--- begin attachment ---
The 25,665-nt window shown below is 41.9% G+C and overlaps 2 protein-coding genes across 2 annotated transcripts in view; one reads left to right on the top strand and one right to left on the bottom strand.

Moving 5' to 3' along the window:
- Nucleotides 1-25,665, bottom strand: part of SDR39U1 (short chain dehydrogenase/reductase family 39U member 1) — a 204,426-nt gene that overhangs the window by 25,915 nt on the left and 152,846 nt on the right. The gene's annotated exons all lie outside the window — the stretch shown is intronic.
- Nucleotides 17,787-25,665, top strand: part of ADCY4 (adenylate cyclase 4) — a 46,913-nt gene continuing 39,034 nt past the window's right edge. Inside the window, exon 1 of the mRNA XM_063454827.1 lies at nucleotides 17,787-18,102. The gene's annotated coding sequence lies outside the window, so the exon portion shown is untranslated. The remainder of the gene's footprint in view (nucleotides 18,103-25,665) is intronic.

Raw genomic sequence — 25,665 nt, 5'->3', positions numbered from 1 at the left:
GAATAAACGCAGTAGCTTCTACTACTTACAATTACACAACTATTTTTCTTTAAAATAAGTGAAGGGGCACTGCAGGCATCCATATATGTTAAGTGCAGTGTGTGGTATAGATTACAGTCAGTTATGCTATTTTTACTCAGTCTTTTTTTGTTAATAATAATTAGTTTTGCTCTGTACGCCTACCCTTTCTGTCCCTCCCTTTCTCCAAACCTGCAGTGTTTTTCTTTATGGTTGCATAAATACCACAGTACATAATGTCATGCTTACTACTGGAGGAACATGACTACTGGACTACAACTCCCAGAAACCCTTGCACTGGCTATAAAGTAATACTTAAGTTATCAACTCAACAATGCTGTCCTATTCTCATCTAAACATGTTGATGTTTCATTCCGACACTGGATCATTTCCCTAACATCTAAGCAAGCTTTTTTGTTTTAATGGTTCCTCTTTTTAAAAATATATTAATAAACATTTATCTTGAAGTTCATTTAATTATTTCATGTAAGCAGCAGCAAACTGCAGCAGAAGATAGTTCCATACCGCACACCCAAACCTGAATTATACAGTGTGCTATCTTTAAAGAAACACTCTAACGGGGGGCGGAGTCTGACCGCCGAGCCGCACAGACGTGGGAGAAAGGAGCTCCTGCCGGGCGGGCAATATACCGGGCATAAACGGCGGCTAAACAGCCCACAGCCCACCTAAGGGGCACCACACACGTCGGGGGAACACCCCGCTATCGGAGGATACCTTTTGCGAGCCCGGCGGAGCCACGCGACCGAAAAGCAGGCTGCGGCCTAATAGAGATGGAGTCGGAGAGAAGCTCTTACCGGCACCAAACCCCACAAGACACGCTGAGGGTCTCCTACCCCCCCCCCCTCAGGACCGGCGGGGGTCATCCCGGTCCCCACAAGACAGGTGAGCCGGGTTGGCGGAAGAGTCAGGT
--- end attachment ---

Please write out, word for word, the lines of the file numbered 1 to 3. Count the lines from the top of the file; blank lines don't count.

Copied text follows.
The 25,665-nt window shown below is 41.9% G+C and overlaps 2 protein-coding genes across 2 annotated transcripts in view; one reads left to right on the top strand and one right to left on the bottom strand.

Moving 5' to 3' along the window:
- Nucleotides 1-25,665, bottom strand: part of SDR39U1 (short chain dehydrogenase/reductase family 39U member 1) — a 204,426-nt gene that overhangs the window by 25,915 nt on the left and 152,846 nt on the right. The gene's annotated exons all lie outside the window — the stretch shown is intronic.